Car write-offs hit motor industry

CHANGES to laws concerning cars written off by insurance companies have cost Hugh Loy more than $24,000 since they came into effect on January 31.

The Grafton Wreckers owner said in that time the “ridiculous new law” would have cost the local motor industry hundreds of thousands of dollars.

And millions statewide.

The laws, aimed at increasing vehicle safety and protecting consumers, and also designed to reduce the risk of vehicle theft and stop car re-birthing, were introduced by the former Keneally government.

Under the laws, vehicles written off in NSW are classified as statutory write-offs and listed on the written-off vehicle register.

This means they cannot be re-registered in Australia and can only be used for parts or scrap metal.

Mr Loy said prior to the laws coming into effect he sold hundreds of repairable written-off vehicles in the past 35 years.

“My bills on parts for a month for repaired vehicles I would buy off the local dealers would be $20,000 to $30,000. Now it’s absolutely nothing,” he said.

“That’s all money out of the local economy for windscreens, panels, batteries.”

Before the laws were introduced, Mr Loy said he employed three people to repair written-off vehicles.

When the laws came into effect he had to put off those workers.

“I would say it has halved my business income,” he said. “I would have sold four to six cars a month.”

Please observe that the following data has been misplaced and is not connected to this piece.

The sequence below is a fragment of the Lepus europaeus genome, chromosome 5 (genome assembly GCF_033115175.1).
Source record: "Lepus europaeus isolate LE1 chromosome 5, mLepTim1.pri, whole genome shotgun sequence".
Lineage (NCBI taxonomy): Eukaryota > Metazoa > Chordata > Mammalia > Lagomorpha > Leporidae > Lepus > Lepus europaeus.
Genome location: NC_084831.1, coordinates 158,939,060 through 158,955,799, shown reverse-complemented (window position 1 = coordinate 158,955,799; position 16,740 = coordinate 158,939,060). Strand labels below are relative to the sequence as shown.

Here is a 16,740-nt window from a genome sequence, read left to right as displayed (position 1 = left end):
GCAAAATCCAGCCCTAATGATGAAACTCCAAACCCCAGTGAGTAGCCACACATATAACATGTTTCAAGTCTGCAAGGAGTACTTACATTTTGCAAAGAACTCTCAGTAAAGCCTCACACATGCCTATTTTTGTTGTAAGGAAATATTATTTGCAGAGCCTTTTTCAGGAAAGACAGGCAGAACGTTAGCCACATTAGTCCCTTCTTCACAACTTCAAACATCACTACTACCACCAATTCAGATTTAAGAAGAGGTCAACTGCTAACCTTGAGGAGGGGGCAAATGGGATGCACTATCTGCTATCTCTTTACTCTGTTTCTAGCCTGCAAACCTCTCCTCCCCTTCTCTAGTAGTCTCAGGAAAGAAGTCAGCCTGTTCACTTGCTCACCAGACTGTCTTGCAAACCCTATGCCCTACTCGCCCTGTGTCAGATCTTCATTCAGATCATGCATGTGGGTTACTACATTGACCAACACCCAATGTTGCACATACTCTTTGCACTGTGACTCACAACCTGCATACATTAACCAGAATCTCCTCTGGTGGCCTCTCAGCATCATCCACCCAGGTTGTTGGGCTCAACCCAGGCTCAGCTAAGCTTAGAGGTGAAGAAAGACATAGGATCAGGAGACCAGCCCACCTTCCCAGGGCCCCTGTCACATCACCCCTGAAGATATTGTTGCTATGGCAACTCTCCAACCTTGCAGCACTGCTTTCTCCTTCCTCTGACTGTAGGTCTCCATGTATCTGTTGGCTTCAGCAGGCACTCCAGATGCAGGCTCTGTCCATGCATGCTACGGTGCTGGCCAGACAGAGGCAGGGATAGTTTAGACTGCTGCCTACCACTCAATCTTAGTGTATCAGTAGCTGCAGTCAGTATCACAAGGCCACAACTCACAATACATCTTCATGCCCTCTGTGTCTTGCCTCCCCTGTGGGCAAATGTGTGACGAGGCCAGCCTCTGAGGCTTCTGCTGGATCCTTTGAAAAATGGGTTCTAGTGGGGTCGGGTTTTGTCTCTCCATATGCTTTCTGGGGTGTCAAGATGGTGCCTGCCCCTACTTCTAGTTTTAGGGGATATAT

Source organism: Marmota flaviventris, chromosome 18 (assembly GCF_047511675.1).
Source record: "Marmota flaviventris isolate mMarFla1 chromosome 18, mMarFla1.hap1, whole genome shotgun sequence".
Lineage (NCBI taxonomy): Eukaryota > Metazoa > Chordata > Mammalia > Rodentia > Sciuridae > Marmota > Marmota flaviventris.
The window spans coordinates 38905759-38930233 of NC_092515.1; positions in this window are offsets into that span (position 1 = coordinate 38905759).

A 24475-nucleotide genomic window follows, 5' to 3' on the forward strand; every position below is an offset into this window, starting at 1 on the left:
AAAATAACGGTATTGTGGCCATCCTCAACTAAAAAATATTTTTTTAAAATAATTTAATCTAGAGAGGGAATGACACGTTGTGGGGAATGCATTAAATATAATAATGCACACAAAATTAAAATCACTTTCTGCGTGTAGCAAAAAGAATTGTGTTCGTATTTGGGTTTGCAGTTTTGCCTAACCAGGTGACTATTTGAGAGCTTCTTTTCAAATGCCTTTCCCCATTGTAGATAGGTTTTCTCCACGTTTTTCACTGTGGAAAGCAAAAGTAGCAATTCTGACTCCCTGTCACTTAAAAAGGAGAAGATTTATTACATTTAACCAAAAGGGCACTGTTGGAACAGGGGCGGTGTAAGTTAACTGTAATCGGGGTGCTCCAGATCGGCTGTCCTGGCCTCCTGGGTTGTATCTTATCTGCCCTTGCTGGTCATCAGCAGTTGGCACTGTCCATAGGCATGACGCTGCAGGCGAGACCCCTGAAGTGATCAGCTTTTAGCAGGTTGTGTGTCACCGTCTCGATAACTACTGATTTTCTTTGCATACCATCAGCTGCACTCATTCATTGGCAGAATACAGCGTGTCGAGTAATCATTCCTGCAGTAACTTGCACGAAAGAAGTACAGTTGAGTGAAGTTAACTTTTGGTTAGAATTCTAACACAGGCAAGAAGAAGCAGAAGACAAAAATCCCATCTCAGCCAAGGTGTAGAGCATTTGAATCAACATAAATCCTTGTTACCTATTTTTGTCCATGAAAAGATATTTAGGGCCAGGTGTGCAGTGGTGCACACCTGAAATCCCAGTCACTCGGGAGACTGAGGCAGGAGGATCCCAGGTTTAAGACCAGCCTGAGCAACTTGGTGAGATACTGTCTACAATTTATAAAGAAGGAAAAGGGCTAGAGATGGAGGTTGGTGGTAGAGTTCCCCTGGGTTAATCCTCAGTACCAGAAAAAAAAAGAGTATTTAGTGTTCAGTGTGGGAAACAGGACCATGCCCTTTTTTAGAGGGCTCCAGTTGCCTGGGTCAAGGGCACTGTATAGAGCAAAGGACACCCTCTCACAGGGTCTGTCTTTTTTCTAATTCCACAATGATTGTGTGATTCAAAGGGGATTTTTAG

Despite claims by the RTA that “re-birthed vehicles are usually poorly repaired and can be a safety risk”, Mr Loy said every repairable write-off had to be approved to RTA standards.

He said the RTA visited his business as recently as last week checking on repairable write-offs he had rebuilt prior to the law coming into effect, one of three visits in the past six months.

Ultimately, Mr Loy said the law was going to drive up the cost of insurance policies as perfectly safe cars just went to waste.

“The government is losing out on this law as fewer vehicles are getting registered,” he said. “For a society that says we must recycle, it’s just ridiculous.”

After years of buying cars at auction to repair, Mr Loy said when the law was introduced insurance companies selling the vehicles at auction took a massive hit as prices plummeted.

This, he says, will be reflected in insurance premiums across the State as insurers try to recoup their losses.

“Cars that you used to buy as a repairer at auction for $2500 are now selling for $200,” he said.

“I used to pay around $20,000 for a Landcruiser that was repairable – now they are selling for $5000.”

“So it’s costing the insurance companies more money, and you know who will have to pay for that.”

Roads Minister Duncan Gay has ordered a review into the legislation surrounding the written-off vehicle register.

A representative for Mr Gay said the review would investigate if changes allowing owners to keep and safely repair their vehicles were possible.

The RTA has written off more than 10,700 vehicles since February 1.

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